Sandra Russell Clark and Evert Witte - lively, active Fourth Ward residents - add provocative, prestigious contributions to the energetic Bay Saint Louis art scene.
By the time Sandra, New Orleans born, met Evert, a native of the Netherlands, both artists had impressive resumes. A fine art photographer, Sandra’s work had been published in widely-respected magazines like Vogue, Elle, Mirabella and Traveler. One art critic described her work as “melancholy and mysterious.” Her photographs made in New Orleans cemeteries and during study and travel in Venice hold a sense of the timeless and the beautiful.
Evert was born in 1951 in Nijmegen, the Netherlands, a bustling town near the border of Germany. He paints abstract images, usually in acrylic and often on large canvases. When he and Sandra met in New Orleans at an exhibition of photographs Sandra had made in Venice, Evert had established his own reputation in drawing and painting, having work shown at galleries in the Netherlands.
At their first meeting Evert asked Sandra so many intriguing and insightful questions about her work, Sandra took notice. “He was interested in the ideas behind my work,” Sandra recalls. This was no casual look and a “my, how beautiful” comment. This was an artist talking artist talk to another artist. He told her about his work as well.
After their brief encounter, Sandra travelled to Brazil, thinking she would never see Evert again. She was wrong. Evert later came to visit her in Italy in 1993 when Sandra was teaching workshops in photography and working on a project of her own that focused on Venice. They got to know each other both during the shared time in Venice, and by traveling together. “Evert is great in times of stress, like when I lost my passport. He made me laugh and calmed me down.”
A year later, in 1994, Evert returned to New Orleans as a visiting professor of painting and drawing at Loyola University. Sandra and Evert married in March, 1995. In 1998, after Evert’s first solo show at the Cole Pratt Gallery in New Orleans, the couple moved to Bay St. Louis at the urging of a good friend who lived in the Bay.
Bay St. Louis offered what the two artists needed: studio space to work and in Sandra’s words, “a sweet, nice town situated on the water.” Having grown up in a country dominated on the west by the North Sea, Evert felt in the Bay a kinship to his own country, attracted by the water and the beautiful, small community that is Bay St. Louis. A house on Sycamore Street, near the beach, became their first home here.
After Hurricane Katrina washed away their Sycamore Street home along with every painting of Evert’s and thirty years of Sandra’s work, Evert and Sandra escaped from utter devastation to Long Island, New York, where they gradually recovered over a two-year period from the kind of trauma that Katrina wrought on so many.
Returning to Bay St. Louis in 2007, they moved into a home bordering Old Spanish Trail. It fit the bill for them both. The house is an Arts and Crafts cottage, built in 1946 and the couple spent one year renovating it and adding an addition. They also renovated an old barn on the property that now serves as Evert’s studio; Sandra has her own workspace in what had been a makeshift structure just along the road where the former owner sold produce he had grown on the property.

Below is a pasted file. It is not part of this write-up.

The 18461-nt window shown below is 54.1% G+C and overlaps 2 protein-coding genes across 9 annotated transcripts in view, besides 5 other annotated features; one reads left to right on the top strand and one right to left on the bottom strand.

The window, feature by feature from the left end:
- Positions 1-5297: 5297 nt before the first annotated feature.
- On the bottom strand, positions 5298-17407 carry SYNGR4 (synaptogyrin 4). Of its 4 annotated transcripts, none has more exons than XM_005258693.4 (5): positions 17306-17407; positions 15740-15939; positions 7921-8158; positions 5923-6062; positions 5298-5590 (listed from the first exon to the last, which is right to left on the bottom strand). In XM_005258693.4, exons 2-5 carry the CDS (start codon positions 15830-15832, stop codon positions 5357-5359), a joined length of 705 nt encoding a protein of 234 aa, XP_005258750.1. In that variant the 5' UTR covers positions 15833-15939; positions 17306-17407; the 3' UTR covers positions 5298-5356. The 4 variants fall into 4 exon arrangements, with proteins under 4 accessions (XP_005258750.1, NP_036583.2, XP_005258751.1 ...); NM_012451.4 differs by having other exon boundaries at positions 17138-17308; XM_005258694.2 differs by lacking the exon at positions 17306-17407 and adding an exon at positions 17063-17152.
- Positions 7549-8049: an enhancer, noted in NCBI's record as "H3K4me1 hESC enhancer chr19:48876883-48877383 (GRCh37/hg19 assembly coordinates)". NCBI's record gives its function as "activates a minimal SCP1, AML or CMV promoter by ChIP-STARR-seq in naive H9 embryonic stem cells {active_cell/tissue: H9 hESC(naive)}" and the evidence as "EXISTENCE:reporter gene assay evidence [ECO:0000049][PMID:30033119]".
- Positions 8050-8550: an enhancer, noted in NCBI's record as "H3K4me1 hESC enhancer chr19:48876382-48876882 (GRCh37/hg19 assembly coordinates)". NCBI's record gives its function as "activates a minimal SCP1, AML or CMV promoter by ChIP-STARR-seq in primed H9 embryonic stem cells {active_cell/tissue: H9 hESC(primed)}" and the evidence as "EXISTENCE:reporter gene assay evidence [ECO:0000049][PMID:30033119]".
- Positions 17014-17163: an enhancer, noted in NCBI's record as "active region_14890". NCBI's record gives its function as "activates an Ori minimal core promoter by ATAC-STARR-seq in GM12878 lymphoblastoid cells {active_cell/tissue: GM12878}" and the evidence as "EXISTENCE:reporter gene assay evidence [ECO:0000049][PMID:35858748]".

Oli, a rat terrier with an underbite who adopted Sandra and Avert post-Katrina, patrols his rural-like kingdom with zest if he is not napping on the front porch. With maternal love in her eyes, Sandra says Oli is “a smart, a brilliant dog.”
The present is filled with new achievements and new projects for both artists. Recently, Evert was chosen to participate in the Mississippi Invitational, a juried exhibit sponsored by the Mississippi Museum of Art in Jackson to survey recent developments by artists living and working across the state. Franklin Sirmans, curator of the Los Angeles County Museum, chose only thirteen people from across the state of Mississippi to display their work in this show. Evert is the only artist chosen from Bay St. Louis. The show opened October 8 and will be on display until February 5, 2012.
From among the 13 artists accepted for the show, one artist was then chosen for the Jane Crater Hiatt Artist Fellowship, a travel and research grant. Evert is the proud recipient. Evert intends to study Renaissance paintings in Rome, Florence and Venice, Italy. And what does Renaissance painting have to teach an artist who paints abstracts? Evert answers: “Space in painting is one of the most important objectives. What I am looking for is the creation of spaces. I want to translate those discoveries to my painting.”
Sandra will be working on one of her own projects in Italy—a photographic project in which she researches and records everyday life in Italy. Sandra has also taught photography classes through the Mississippi Arts Commission, as has Evert in abstract painting. Evert serves on the board of directors of the Dusti Bonge Art Foundation as just one way that he connects with the community.
Sandra and Evert are excited to see the direction of Bay St. Louis, with beach improvements, planting trees, and spiffing up the Depot district. Sandra loves The Mockingbird for a coffee and a visit with friends. “It’s the center of town. It holds it all together.”
Put it this way, Sandra says enthusiastically, “Bay St. Louis has come back alive.”
To learn more about Sandra and Evert as artists, visit each of their websites: www.evertwitte.com and www.sandrarussellclark.com.